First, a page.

Frequent What are the signs of tick paralysis in dogs? A Step-by-Step Guide


Tick poisoning is a serious and potentially fatal condition requiring urgent veterinary attention.

Frequent What are the signs of tick paralysis in dogs?

Ticks attach to dogs and cats (and people), secreting a paralysing toxin as they feed. Left untreated, treatement almost always leads to respiratory or heart failure.

This Paralysis is caused by a specific tick, lxodes holocyclus, which is found along Australia’s east coast and is especially prevalent around bushland like Sydney’s North Shore.

This grey-greenish coloured tick can be as small as a pinhead and as large as a thumbnail. The bigger the tick, the longer it has been on your pet, ingesting the blood and becoming engorged. The neurotoxins in the saliva that it secretes into your pet’s bloodstream cause the symptoms.

Causes of Tick Paralysis in Dogs

Tick paralysis is caused salivary neurotoxins from an engorged, egg-laden female tick of the following species: American dog tick (Dermacentor variabilis), Lone star tick (Amblyomma americanum), Rocky Mountain wood tick (Dermacentor andersoni), Deer tick or Blacklegged tick (Ixodes scapularis).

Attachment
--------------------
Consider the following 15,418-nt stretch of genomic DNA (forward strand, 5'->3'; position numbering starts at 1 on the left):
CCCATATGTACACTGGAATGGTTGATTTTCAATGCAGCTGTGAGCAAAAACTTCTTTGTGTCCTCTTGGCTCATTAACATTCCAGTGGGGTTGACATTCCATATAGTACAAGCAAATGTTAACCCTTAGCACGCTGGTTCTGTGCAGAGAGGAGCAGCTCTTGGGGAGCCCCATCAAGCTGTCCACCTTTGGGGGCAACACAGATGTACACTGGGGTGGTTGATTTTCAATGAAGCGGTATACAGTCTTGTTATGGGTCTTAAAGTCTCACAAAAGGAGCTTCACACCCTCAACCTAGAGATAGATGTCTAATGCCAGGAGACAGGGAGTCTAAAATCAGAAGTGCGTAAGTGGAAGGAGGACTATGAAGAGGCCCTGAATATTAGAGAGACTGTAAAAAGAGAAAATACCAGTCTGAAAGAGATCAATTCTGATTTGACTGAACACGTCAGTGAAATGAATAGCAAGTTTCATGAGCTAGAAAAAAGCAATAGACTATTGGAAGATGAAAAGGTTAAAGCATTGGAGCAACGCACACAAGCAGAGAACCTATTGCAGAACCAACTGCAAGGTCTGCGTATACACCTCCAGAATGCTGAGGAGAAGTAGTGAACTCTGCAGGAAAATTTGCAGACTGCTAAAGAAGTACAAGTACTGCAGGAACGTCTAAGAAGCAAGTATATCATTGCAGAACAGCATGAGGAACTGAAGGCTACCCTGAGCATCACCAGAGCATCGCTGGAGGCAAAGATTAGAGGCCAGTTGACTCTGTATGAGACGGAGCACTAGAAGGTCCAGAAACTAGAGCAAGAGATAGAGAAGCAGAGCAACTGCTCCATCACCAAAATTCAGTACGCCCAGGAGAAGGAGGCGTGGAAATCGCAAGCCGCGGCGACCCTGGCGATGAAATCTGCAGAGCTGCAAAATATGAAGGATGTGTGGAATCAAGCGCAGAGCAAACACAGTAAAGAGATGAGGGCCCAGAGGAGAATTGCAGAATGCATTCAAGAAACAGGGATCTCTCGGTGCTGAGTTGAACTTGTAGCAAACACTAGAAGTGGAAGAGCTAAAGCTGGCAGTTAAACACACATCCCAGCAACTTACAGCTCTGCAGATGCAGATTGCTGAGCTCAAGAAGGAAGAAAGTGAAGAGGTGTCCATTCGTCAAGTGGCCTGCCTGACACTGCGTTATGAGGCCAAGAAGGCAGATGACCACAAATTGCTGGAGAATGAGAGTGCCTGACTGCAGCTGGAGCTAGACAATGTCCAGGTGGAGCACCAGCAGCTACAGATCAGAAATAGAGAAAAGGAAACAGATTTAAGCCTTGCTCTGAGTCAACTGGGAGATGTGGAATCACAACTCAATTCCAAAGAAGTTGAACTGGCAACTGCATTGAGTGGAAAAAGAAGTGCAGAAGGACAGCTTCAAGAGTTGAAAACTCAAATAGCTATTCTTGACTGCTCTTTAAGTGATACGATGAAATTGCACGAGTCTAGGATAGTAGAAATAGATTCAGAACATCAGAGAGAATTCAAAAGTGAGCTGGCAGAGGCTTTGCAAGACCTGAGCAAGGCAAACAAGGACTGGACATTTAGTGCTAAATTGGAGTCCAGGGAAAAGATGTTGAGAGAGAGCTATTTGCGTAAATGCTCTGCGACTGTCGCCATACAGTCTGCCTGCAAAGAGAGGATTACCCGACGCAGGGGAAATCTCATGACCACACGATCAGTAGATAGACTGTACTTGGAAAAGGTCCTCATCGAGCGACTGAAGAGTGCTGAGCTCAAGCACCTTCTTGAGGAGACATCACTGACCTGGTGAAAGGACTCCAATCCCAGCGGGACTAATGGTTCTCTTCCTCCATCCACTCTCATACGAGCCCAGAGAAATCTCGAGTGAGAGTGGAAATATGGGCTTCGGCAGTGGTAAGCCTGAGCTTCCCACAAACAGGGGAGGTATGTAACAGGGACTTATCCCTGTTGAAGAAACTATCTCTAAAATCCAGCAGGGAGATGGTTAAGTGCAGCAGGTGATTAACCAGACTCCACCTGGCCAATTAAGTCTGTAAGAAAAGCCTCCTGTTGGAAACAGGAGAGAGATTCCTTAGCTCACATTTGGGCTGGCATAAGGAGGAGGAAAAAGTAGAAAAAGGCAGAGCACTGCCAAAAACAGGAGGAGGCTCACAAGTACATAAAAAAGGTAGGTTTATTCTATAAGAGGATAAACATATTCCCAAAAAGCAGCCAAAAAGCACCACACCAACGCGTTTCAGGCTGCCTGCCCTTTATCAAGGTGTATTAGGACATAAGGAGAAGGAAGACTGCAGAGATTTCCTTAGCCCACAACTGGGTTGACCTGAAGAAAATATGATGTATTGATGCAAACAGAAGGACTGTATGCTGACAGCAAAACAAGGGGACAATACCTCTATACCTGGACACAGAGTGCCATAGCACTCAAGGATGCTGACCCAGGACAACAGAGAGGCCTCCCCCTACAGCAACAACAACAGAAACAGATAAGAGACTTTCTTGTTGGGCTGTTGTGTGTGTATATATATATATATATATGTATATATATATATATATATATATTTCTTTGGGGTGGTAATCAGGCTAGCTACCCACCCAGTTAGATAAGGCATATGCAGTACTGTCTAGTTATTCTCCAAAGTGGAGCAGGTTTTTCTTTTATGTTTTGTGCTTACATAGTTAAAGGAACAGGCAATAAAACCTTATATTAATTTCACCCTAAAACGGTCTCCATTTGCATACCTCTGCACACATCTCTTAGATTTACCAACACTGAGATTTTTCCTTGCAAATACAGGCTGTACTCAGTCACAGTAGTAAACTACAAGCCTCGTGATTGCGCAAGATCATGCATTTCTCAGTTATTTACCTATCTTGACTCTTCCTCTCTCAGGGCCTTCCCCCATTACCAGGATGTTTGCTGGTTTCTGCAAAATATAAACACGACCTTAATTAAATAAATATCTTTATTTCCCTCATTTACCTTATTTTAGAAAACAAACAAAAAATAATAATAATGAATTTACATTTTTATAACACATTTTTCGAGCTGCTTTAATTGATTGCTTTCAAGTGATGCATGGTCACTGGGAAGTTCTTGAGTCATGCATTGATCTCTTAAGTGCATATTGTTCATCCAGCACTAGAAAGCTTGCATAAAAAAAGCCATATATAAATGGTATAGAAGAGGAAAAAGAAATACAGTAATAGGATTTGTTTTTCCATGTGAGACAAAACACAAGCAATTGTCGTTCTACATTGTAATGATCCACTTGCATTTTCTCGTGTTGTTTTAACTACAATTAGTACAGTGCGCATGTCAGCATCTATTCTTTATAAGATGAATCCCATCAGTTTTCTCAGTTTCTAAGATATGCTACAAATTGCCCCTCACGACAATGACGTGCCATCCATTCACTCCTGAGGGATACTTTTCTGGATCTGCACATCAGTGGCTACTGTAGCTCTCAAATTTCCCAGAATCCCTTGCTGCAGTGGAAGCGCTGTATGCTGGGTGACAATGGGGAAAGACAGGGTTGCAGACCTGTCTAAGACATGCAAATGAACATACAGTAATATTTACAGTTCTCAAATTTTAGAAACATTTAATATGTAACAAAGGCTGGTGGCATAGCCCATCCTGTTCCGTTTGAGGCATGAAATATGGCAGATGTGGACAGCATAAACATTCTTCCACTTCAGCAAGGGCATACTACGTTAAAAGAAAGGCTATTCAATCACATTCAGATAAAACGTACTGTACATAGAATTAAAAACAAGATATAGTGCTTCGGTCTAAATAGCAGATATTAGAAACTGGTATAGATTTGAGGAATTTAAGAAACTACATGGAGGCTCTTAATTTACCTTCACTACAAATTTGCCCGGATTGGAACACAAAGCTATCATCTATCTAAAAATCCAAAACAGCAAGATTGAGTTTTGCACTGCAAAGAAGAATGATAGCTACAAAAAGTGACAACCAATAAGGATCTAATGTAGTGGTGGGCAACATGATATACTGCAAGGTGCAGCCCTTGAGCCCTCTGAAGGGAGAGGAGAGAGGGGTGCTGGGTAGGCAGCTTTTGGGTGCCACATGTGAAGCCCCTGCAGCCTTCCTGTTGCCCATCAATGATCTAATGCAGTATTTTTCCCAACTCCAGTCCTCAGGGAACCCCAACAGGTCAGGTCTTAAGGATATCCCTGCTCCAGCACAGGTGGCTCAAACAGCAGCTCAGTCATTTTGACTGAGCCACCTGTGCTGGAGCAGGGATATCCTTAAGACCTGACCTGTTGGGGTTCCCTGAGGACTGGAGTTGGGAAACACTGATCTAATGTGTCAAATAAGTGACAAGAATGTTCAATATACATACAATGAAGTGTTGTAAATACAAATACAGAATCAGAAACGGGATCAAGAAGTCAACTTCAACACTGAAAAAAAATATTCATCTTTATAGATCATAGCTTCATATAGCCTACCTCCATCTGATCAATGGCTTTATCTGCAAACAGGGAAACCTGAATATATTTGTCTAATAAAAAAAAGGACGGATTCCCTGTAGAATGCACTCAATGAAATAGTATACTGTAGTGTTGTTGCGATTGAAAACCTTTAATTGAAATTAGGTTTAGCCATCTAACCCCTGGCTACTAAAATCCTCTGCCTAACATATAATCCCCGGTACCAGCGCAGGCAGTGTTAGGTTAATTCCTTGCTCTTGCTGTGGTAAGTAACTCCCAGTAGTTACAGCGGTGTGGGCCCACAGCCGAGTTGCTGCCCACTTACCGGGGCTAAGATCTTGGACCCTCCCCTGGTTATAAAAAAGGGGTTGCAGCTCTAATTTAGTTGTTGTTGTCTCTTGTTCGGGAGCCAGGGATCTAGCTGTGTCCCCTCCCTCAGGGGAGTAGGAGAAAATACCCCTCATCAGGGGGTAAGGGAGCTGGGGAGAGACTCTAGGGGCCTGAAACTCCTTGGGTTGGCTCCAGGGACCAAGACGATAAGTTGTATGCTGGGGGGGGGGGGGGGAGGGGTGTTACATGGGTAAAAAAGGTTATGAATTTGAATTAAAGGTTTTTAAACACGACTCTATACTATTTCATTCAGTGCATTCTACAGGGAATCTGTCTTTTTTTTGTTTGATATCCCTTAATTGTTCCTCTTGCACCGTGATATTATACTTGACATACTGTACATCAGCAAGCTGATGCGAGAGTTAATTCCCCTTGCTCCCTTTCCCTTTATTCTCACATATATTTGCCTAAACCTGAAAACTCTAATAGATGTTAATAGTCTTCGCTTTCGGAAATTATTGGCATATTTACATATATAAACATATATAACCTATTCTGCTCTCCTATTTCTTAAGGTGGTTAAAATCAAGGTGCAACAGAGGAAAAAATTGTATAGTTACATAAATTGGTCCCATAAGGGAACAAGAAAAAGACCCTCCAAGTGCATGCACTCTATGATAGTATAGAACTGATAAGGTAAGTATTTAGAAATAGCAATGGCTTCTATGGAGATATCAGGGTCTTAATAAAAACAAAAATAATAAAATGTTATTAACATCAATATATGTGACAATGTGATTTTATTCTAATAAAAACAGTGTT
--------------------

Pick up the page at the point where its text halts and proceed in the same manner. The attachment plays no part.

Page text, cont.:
Diagnosis depends on side effects and after finding an installed tick, more often than not on the scalp.

Frequent What are the signs of tick paralysis in dogs?

Veterinary clinics use a 4 -stage classification for Neuromuscular and Respiratory signs in a dog developed by Professor Rick Atwell. This allows the person assessing the animal to determine a score that helps monitor their progress or deteriorate.

Neuromuscular Score

Stage 1 Difficulty making mouth noises, weakness and incoordination but can still stand and walk. Best assessed walking up stairs.
Stage 2 Can stand but unable to walk
Stage 3 Cannot stand but can right itself
Stage 4 Cannot right itself

Respiratory Score

A Normal – no difficulty breathing
B Mild breathing difficulty
C Cannot stand but can right itself, has restrictive breathing, experiences gagging and retching
D Cannot right itself, difficult or laboured breathing, grunting, bluish discolouration of skin and mucous membranes

This classification method allows assessment to be consistent even when multiple people are working on an animal. Animals presenting in stage 3C-4D have a guarded prognosis.

Tick Paralysis: Signs and symptoms